EW: I have always loved vintage, starting with jumble sales as a little girl, and I think it’s the best way to create your own timeless style that will work from one season to the next. Aside from mending and making do with what you already have; pre-loved or vintage clothing is the most sustainable choice you can make for your wardrobe.

LVB: Absolutely, to buy something that has already existed in the world, rather than adding to the huge carbon footprint of fashion, is the most sustainable way to shop.

EW: The word ‘sustainable’ is being thrown around carelessly at the moment by some who still don’t quite get the bigger picture. I don’t believe that you are truly ‘sustainable’ if you buy mass produced clothing on the high street – even if you do promise to wear it many times. Not only is it poorly made from synthetic fibres, it will have been created by underpaid workers in a polluted environment. There are lots of brands ‘green washing’ as they promote themselves as sustainable, but using recycled polyester isn’t enough. It’s the scale and the pace of the production that needs to be addressed.

LVB: Even products made from natural fibres, which are perceived to be more sustainable as they will eventually break down, use a huge amount of water to be produced. Brands like Zara who drop around 26 collections per year, cannot be sustainable on this scale. We have got to the point as consumers, where we expect new things every couple of weeks. Even with vintage, I try to stock pieces that I really love, without worrying too much about seasonality. If you love something, you will wait to wear it. 

EW: I love the fact that vintage clothing has lasted for such a long time and the fabric still feels beautiful. You are more likely to wash it less or cold hand wash it like delicates. I firmly believe this is the attitude we need to take with all our clothing. As they did in the 1950’s; clothes were precious, treated well and mended carefully. There wasn’t an abundance of clothes to treat so carelessly. When you buy a vintage piece, it feels like treasure and your attitude towards it is built on emotion.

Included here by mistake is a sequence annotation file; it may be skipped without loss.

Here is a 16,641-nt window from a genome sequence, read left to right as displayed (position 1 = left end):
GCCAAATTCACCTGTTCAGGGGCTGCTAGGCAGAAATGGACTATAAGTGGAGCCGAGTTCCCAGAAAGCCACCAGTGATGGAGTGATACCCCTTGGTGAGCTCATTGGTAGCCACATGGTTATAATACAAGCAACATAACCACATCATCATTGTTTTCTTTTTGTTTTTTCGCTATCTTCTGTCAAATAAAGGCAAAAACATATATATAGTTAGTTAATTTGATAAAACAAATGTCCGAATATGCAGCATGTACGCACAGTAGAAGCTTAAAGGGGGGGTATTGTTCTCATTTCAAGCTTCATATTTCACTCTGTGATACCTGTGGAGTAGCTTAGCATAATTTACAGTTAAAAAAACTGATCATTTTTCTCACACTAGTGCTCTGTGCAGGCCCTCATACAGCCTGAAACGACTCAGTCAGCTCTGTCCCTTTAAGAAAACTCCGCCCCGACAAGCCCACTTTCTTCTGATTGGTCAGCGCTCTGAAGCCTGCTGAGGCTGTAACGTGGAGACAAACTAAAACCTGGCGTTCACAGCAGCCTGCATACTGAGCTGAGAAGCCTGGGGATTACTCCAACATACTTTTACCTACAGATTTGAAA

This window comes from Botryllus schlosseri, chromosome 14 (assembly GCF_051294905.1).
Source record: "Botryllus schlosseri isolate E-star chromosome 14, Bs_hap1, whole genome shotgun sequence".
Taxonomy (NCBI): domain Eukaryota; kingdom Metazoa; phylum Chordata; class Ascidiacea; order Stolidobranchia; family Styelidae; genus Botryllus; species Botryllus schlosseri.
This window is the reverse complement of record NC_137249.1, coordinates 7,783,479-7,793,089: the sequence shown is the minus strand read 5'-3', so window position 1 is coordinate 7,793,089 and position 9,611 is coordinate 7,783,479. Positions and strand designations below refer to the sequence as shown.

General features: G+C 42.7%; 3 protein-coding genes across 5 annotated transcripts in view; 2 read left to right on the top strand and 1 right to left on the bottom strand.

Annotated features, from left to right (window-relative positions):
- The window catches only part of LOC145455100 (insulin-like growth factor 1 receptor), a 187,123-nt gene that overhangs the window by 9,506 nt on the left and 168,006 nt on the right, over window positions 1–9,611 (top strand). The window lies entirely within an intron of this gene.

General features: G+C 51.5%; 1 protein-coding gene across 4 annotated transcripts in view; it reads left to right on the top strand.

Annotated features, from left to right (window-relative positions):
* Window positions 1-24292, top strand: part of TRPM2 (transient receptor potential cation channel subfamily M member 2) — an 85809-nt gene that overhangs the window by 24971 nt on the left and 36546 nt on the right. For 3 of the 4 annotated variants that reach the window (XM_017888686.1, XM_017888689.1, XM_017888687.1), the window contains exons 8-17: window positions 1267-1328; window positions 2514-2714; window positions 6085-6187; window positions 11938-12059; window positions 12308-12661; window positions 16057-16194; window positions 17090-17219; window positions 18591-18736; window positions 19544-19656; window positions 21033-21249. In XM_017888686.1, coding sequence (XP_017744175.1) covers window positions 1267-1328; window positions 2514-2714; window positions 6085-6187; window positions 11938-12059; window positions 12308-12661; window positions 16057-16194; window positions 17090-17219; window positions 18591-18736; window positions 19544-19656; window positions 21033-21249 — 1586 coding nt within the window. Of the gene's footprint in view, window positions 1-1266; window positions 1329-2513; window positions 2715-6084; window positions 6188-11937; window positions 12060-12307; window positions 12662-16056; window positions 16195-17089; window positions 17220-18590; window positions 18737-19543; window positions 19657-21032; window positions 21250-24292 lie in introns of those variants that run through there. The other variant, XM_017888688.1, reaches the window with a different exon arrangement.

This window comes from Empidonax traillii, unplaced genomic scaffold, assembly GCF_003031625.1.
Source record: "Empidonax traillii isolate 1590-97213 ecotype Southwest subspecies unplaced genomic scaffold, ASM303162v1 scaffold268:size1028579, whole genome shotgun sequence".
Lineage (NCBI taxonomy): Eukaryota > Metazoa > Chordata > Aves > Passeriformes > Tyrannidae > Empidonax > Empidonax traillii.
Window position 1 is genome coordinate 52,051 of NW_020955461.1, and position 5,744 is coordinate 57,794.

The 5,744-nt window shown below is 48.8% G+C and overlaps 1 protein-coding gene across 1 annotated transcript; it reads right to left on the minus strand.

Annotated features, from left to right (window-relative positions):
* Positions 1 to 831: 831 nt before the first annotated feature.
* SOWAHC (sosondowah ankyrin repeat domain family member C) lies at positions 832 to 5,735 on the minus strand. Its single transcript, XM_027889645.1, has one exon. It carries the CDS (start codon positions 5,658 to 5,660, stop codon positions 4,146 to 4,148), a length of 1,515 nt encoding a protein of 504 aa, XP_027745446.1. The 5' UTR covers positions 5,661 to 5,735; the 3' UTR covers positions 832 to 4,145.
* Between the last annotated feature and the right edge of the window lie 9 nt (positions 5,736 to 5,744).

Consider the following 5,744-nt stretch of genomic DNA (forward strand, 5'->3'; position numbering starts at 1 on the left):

LVB:  If we hand washed and properly stored our clothes, they would last. I have a weakness for antique silk slips, handmade and often painstakingly embroidered.  I think about who might have made something and how long it must have taken. There is a certain lack of respect for garments now, especially those bought cheaply on the high street. Seeing the sales in full flow, with everything discarded on the floor, makes you realise how we treat clothing.

EW: I totally agree that shopping second-hand, thrift or vintage should be encouraged and I love to do that with my clients – I do however think in general, that people’s attitude towards consuming clothing and their pace of shopping still needs to change, and this is where I think colour analysis can help because it forces you to slow down.

LVB: We definitely all need to slow down with our consumption. I sell via appointment only as it encourages a slower pace of shopping. My customers take their time trying lots of pieces in a relaxed environment, and in the end they will choose something that they really love. Through your colour work with clients, you are giving them the tools to choose well and only buy things that will be cherished and worn again and again.


Want to build out your vintage collection? Discover the best websites for second hand shopping

Get creative with colour at home by learning to make your own natural dye from avocado stones

William Blanks Blaney and Gabriel Heard share their insights on the future of vintage fashion.